Pottage Now

Pottage Now July 27, 2022

(Phillips/Unsplash)

 

Most bible readers are familiar with Esau, who returned from his hunt feeling weak with hunger and passed his brother, Jacob, who was preparing pottage (think soup). When Esau asked for food, Jacob responded, “Sell me this day thy birthright” (Genesis 25: 29-34). Being a few minutes older than his twin, Esau would inherit a substantial birthright portion at his father’s death.

But Esau was hungry at the moment, and his father would live much longer. So he quickly swore to the exchange. Often referred to as “instant gratification,” wanting something at the moment vs. waiting for something of greater value is found often in the bible and worldwide today. Despite obvious risks that require challenging corrections, humans have a tendency to want what appeals to them—NOW.

Risky Choices

Giving in to desire at the moment can involve risks. The biblical account notes, “Esau despised his birthright” (Genesis 25: 34). He was a hunter, who killed and took home meat, which he prepared with strong spices as he and his father liked it. He did not have spiritual concerns, as Jacob did. He was an in-the-moment sort of person. He married women of a foreign religion and heritage, to his parents’ grief; he wanted these women, so he took them.

Those who live in the moment today have potentially addictive behaviors not available to Esau. In addition to a wide variety of illegal stimulant drugs, they have their choice of innumerable alcoholic products and concoctions, tobacco and tobacco substitutes, and foods much less healthy than spicy meat.

Temptations of the moment are not limited to physical offerings. With advanced technology, advertisers know our weaknesses—what we like and what interests us. To entice us in the moment, they shove temptations much more sophisticated than pottage under our noses.

Esau enjoyed being his father’s favorite (Genesis 25:28). People like to be liked, and today’s social media build on this desire. They post idealized accounts and pictures of their lives to draw “likes” on their sites and make others desire what they “have.” And many viewers buy things they don’t need and can’t afford to obtain “likes” of their own.

Challenging Corrections

Before Esau and Jacob were born, Rebekah was told by the Lord that her two sons would become two nations, and “two manner of people,” and that “the elder [would] serve the younger” (Genesis 25:23). Knowing this, Rebekah  helped Jacob obtain the greater father’s blessing, which Isaac had intended to give to his eldest. Esau pleaded for a blessing, but his blessing was that he would eventually escape the yoke of his brother. Esau threatened to kill Jacob, who fled.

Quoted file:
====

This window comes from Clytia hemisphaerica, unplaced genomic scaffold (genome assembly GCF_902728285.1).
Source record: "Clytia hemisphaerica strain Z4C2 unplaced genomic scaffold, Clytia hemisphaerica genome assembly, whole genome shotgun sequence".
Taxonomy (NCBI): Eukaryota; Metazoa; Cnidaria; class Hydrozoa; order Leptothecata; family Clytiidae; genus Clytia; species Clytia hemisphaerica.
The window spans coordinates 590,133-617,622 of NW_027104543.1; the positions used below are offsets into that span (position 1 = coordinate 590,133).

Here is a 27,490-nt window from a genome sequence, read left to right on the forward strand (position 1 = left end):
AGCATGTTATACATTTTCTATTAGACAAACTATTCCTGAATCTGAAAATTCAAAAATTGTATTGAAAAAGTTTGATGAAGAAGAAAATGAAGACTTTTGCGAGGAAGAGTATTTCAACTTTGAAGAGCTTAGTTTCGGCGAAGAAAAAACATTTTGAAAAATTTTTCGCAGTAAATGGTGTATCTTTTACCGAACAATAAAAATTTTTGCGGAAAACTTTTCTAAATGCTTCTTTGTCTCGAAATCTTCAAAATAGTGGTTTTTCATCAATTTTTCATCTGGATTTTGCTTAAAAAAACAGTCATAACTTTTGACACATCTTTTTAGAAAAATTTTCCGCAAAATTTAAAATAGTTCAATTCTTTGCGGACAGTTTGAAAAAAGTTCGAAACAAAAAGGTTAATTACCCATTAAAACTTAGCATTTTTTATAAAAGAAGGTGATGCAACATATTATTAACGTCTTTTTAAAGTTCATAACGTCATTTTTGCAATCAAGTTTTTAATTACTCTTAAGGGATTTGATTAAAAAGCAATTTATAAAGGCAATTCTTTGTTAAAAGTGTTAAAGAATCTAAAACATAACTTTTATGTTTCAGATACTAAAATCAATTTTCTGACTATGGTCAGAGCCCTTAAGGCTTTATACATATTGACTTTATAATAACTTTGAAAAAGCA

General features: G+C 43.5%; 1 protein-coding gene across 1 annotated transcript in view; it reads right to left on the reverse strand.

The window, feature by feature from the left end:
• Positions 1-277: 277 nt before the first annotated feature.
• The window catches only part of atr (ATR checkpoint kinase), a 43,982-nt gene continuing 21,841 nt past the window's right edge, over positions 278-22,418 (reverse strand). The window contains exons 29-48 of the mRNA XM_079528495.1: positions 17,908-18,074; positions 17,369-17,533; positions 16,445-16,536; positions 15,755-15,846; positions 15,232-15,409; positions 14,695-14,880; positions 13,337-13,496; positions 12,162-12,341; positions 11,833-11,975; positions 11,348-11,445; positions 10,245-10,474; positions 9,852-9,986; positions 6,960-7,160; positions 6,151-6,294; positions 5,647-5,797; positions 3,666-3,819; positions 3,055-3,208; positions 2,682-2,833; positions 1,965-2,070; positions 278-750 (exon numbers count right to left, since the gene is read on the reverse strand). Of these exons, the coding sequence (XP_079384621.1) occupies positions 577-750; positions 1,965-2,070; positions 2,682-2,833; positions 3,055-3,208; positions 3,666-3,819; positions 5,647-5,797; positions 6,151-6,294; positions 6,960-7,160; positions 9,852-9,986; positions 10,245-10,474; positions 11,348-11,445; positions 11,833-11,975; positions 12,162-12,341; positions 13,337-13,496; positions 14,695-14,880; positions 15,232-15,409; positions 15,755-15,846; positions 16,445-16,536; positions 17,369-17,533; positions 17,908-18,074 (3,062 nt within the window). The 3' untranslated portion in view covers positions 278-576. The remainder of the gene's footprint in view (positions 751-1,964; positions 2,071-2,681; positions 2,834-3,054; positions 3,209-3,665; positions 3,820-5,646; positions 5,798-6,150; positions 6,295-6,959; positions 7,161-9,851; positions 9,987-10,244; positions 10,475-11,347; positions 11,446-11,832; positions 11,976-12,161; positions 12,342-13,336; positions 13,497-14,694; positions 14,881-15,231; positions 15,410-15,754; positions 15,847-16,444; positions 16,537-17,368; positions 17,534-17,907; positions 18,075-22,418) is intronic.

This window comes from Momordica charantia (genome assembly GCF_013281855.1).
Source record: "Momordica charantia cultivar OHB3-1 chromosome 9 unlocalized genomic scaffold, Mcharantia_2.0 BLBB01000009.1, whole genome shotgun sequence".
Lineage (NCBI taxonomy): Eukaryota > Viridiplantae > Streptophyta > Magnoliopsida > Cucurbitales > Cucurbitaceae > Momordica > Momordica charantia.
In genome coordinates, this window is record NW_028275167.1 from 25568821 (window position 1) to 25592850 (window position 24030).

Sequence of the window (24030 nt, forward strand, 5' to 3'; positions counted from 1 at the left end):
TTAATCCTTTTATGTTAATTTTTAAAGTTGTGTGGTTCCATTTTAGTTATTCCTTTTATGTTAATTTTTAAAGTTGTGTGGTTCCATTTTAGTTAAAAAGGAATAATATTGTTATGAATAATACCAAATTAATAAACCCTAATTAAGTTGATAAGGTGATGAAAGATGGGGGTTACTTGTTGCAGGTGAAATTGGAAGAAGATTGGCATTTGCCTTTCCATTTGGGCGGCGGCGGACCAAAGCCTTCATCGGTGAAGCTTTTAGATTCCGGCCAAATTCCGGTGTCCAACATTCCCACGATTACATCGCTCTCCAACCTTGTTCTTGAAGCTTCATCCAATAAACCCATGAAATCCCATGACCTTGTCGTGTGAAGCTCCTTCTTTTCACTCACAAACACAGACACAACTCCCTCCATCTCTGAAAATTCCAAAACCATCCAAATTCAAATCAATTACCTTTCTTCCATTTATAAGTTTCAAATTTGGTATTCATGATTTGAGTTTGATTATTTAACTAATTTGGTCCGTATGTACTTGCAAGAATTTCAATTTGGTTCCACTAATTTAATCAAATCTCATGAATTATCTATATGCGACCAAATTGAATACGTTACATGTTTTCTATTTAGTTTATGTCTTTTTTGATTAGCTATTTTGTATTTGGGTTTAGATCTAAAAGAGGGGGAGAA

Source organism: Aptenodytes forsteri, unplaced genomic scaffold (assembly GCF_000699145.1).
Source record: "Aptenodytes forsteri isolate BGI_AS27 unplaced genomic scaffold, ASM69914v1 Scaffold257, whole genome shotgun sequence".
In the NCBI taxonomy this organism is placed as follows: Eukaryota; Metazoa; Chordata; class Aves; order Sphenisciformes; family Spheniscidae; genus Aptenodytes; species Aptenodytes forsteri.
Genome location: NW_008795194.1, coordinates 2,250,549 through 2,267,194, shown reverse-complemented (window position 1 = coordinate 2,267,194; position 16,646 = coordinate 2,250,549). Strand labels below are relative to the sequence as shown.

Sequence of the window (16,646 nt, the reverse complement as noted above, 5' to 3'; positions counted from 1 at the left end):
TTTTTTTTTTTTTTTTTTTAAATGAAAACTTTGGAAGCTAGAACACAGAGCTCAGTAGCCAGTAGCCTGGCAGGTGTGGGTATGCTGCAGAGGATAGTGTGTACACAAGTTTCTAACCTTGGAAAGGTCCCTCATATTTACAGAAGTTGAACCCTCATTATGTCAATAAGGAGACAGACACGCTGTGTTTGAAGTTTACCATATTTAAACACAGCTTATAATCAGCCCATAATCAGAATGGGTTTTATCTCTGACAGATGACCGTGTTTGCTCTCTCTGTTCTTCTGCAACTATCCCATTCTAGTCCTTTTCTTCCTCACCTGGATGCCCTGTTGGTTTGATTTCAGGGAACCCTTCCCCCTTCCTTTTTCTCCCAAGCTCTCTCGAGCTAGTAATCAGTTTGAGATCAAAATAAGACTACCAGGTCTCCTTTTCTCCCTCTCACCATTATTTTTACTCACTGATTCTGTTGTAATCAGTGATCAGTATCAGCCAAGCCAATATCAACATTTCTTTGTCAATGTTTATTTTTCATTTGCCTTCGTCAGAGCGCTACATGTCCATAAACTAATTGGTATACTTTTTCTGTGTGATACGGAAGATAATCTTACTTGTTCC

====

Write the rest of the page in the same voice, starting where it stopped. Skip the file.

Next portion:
Though they and their followers/families were still different “manner of people,” Jacob and Esau were eventually reconciled, when Esau (with a large number of wives) was in the process of becoming his nation and Jacob had 11 of his 12 sons (Genesis 33). Their relationship changed, but many years had been lost in anger and fear.

Those who have lived in the moment today can change. Unlike Esau, they can become “the manner of people” Christ wants them to be. Those with physically addictive behavior can be assisted by programs that guide them in the recovery process along with others who have similar problems. People with addictive spending or social media behavior can learn strategies for control, with outside (including professional) help available.

Consequences of in-the-moment behaviors must still be settled. Grief of family members and friends, as well as public embarrassment, are difficult, of course. If the behavior has resulted in debt, payment must be made. If law breaking is involved, penalties are required, including prison time if necessary.

Christ loves all of those He died for, and He offers his help and support for those who ask and are willing to accept it.

Daily Awareness

Many of us may not recognize precious birthright blessings in the moment. Family relationships, for example, are rights of birth. I recall a close escape.

I was trying to put all of my children to bed so I could check social media and read the latest news. Putting multiple children to bed is a challenge like no other. Finally there was one child left, but she was anxious to tell me about a story she was writing in school. It was a good story, but a long story.

After about five minutes, I was tempted to pull out my phone and multitask. I could scroll through the news without leaving my child. But then I realized that looking at my phone might send her a message like “You’re not as important to me as what’s on the news.” So I patiently listened—and  listened some more. Finishing, she asked, “Well dad, do you like my story?”

“I love it! You have great ideas,” I said truthfully. She smiled and said, “Dad, you’re the first person who has ever listened to my whole story.” She gave me a big hug and went to bed. I was the first to hear her whole story. I might have traded a special parenting birthright for some meaningless digital messages.

Living for the convenience and comfort of the moment can be tempting for most of us. With Christ’s guidance we can leave the pottage and hurry home to who and what matter most.

 

 

 

 

 

 

 

 

 

 

 

 

About John Hilton III
John Hilton III is an associate professor in Religious Education at Brigham Young University. He received a MEd degree from Harvard University and a PhD in Instructional Psychology and Technology from Brigham Young University. John has authored over 90 articles and written 12 books, including Considering the Cross: How Calvary Connects Us with Christ. John and his wife, Lani, have six children. They have lived in Boise, Boston, Miami, Mexico, Jerusalem and China. Currently they live in Utah. In his spare time John enjoys practicing magic tricks and learning Chinese. You can read more about the author here.

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